Raising the Stakes

This month, the Book Length Project Group ate chocolate biscuits (thanks Emma!) and discussed raising the stakes in our stories. Raising the stakes is a gambling metaphor. We raise the stakes when we bet more money (or matchsticks). We have more to lose. Raising the stakes in our writing is the same. We put more at risk.

Why raise the stakes?

When there is more at risk, it creates tension or anticipation for the reader. (I might not care if Mary takes the next chocolate biscuit, but I might get a bit tense if she eyes off the last one.) Creating tension and anticipation makes the reader want to know what will happen next and keep on reading.

Give me an example that’s not about chocolate biscuits

Remember The Shining, that 1980 movie where Jack Nicholson grimaced through a splintered doorway holding an axe? The author of the book, Stephen King, raised the stakes through a series of small events well before the climax. We know that something terrible is going to happen: the hotel’s horrible history, Danny’s visions, the snowfall, the destroyed two-way, and Jack’s drinking are parsed out scene by scene to raise our heartrates and keep us on the edge of our seats. When Jack finally starts hacking through doors, we’re hiding behind the popcorn, but we’re glued to the screen because we really, really want to know who gets out of there alive.

Yeah, but I don’t write horror

And neither do the BLPG members. So we get it, your inter-generational family saga might not involve a haunted hotel (or it might – something to consider?). But you can still use the techniques that Stephen King uses to hook your readers until the very last page.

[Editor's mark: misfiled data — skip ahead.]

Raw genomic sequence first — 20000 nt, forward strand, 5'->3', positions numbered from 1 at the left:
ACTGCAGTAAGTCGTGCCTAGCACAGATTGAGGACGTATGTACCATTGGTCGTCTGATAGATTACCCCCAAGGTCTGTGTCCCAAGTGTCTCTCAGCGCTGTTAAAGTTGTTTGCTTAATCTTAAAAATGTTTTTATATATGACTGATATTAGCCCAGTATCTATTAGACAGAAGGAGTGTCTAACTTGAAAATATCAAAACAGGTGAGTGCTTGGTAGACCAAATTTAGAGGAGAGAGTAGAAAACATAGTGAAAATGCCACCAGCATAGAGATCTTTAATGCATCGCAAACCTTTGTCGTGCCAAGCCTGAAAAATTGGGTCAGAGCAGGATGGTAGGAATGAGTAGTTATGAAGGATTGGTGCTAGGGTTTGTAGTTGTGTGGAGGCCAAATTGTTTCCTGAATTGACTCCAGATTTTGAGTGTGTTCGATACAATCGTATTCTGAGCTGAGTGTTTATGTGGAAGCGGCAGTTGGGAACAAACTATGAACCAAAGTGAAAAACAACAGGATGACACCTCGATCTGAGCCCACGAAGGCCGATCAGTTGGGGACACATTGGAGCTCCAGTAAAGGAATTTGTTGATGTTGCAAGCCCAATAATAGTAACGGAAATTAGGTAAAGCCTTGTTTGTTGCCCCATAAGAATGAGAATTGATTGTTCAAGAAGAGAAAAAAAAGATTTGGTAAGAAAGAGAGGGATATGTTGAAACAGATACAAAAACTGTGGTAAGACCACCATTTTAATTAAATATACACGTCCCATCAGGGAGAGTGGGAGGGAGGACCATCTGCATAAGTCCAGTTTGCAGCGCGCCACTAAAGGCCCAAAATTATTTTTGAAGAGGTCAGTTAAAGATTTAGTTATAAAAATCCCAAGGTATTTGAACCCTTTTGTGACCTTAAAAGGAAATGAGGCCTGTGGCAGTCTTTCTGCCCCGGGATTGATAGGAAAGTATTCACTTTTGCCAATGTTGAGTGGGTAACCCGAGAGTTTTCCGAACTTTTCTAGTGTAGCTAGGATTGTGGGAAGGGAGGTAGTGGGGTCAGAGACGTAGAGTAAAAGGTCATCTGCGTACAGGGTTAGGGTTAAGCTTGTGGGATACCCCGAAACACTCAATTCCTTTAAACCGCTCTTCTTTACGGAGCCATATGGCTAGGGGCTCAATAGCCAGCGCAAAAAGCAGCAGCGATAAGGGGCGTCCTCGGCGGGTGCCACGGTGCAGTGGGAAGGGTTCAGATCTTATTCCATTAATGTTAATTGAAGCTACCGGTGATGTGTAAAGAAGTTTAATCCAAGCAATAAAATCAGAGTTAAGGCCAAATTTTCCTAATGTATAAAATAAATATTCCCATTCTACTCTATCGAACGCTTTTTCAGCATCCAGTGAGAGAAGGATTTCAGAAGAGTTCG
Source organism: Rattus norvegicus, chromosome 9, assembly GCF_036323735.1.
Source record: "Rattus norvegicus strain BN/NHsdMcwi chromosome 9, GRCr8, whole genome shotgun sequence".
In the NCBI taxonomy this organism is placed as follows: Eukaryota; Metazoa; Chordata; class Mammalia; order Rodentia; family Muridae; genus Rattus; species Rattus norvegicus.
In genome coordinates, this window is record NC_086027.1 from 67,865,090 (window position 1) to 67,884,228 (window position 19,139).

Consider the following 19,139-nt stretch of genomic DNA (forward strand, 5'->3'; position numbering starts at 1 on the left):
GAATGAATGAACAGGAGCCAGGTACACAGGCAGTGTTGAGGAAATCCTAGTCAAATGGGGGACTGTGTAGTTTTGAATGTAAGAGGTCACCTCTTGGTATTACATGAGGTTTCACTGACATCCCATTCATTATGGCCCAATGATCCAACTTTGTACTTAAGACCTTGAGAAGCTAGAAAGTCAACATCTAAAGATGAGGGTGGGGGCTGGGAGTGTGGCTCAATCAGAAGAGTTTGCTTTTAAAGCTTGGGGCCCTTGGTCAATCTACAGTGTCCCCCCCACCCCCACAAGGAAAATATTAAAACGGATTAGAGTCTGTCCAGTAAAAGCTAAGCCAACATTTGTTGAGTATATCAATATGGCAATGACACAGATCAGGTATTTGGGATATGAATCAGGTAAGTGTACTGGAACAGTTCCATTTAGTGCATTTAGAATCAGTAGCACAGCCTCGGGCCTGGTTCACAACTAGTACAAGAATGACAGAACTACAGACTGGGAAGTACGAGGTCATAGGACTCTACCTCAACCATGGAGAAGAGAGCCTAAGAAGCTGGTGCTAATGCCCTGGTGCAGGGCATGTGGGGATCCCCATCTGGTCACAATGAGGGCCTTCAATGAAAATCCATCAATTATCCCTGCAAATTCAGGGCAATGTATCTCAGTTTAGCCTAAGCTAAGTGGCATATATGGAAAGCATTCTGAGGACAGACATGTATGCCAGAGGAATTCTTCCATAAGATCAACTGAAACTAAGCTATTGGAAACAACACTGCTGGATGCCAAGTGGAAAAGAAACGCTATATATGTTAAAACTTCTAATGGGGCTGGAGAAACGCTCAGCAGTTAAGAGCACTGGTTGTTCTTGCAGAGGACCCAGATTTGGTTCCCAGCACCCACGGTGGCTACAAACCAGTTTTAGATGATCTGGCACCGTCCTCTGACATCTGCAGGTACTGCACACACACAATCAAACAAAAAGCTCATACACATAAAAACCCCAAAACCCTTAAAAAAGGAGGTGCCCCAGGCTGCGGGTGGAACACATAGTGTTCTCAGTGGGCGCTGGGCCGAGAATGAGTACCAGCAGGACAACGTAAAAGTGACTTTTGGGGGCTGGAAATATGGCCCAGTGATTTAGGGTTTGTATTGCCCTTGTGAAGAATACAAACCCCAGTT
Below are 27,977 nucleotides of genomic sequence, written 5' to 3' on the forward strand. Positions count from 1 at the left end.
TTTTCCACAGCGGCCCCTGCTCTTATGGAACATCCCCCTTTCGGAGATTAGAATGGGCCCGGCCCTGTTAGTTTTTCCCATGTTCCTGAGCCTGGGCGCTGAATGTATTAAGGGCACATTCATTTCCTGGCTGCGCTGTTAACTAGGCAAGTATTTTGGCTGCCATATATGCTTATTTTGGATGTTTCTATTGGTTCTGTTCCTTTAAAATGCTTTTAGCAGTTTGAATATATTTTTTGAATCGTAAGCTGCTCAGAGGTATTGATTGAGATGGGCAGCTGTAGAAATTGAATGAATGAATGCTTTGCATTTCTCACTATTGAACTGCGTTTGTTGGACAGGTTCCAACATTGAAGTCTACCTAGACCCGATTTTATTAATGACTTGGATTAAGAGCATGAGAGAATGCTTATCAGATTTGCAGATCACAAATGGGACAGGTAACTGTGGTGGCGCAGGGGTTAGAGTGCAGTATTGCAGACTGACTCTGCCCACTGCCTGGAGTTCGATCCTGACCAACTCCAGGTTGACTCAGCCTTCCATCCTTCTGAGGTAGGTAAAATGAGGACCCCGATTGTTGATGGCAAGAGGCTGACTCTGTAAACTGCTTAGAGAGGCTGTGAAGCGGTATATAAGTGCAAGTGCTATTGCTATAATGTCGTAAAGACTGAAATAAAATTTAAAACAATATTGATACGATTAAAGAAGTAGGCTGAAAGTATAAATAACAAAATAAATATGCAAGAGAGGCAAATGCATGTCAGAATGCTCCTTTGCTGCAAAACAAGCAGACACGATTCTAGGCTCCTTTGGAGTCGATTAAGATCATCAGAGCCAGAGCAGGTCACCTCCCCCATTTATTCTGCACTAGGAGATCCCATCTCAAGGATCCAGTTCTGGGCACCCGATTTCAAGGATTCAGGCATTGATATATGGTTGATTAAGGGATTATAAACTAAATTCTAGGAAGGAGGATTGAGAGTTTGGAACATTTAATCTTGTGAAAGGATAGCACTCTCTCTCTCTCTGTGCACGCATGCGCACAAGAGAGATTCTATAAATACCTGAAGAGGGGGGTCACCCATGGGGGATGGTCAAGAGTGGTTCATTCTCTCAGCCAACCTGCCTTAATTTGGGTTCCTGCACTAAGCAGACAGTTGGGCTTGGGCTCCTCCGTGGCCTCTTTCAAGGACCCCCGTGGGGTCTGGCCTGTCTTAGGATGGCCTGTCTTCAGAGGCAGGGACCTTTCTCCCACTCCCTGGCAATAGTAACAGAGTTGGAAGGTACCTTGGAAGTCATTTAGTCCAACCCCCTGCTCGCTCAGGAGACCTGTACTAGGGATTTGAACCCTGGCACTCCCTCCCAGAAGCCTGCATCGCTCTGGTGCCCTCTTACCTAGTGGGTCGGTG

How to raise the stakes in your story

  1. Know your protagonist’s goal (I really want the last chocolate biscuit)
  2. Put an obstacle (or five) in the way (BLPG members are standing around chatting in between me and the morning tea table)
  3. Create an antagonist with a competing goal (Mary!)
  4. Introduce choices and consequences (I could hip and shoulder group members out of the way and get to the morning tea table first)
  5. Introduce unintended consequences (But I could hurt people in the process)
  6. The ticking time-bomb (Mary is edging closer to the table)
  7. The antagonist has a win (Mary makes it past the last group of people)
  8. The antagonist is temporarily thwarted (Emma stops Mary to ask about her work in progress)

The Book Length Project Group meets on the third Sunday of every month at Mattie Furphy House in Swanbourne. All FAWWA members and friends are welcome. If you would like to join us, please go to The Fellowship of Australian Writers WA (fawwa.org) for more information.

Please note that the Book Length Project Group will meet on 22 May and not the 15th as some of us will be attending the https://mrrwfestival.com/.

Published by karenwhittleherbert


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